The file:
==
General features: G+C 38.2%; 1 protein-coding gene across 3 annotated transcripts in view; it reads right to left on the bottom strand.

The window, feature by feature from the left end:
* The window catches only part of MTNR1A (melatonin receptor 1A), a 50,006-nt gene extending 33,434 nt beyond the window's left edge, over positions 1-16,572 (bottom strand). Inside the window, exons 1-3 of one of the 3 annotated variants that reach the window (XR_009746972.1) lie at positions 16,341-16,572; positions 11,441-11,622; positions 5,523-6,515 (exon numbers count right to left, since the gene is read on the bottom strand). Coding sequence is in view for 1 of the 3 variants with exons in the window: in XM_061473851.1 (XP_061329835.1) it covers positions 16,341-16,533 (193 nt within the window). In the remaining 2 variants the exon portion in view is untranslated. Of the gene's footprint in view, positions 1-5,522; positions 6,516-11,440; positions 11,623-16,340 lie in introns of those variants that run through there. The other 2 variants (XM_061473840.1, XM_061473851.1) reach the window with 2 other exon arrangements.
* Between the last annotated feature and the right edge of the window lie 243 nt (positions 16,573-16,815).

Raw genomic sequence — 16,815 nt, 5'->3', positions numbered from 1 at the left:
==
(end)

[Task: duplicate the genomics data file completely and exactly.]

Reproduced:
General features: G+C 38.2%; 1 protein-coding gene across 3 annotated transcripts in view; it reads right to left on the bottom strand.

The window, feature by feature from the left end:
* The window catches only part of MTNR1A (melatonin receptor 1A), a 50,006-nt gene extending 33,434 nt beyond the window's left edge, over positions 1-16,572 (bottom strand). Inside the window, exons 1-3 of one of the 3 annotated variants that reach the window (XR_009746972.1) lie at positions 16,341-16,572; positions 11,441-11,622; positions 5,523-6,515 (exon numbers count right to left, since the gene is read on the bottom strand). Coding sequence is in view for 1 of the 3 variants with exons in the window: in XM_061473851.1 (XP_061329835.1) it covers positions 16,341-16,533 (193 nt within the window). In the remaining 2 variants the exon portion in view is untranslated. Of the gene's footprint in view, positions 1-5,522; positions 6,516-11,440; positions 11,623-16,340 lie in introns of those variants that run through there. The other 2 variants (XM_061473840.1, XM_061473851.1) reach the window with 2 other exon arrangements.
* Between the last annotated feature and the right edge of the window lie 243 nt (positions 16,573-16,815).

Raw genomic sequence — 16,815 nt, 5'->3', positions numbered from 1 at the left: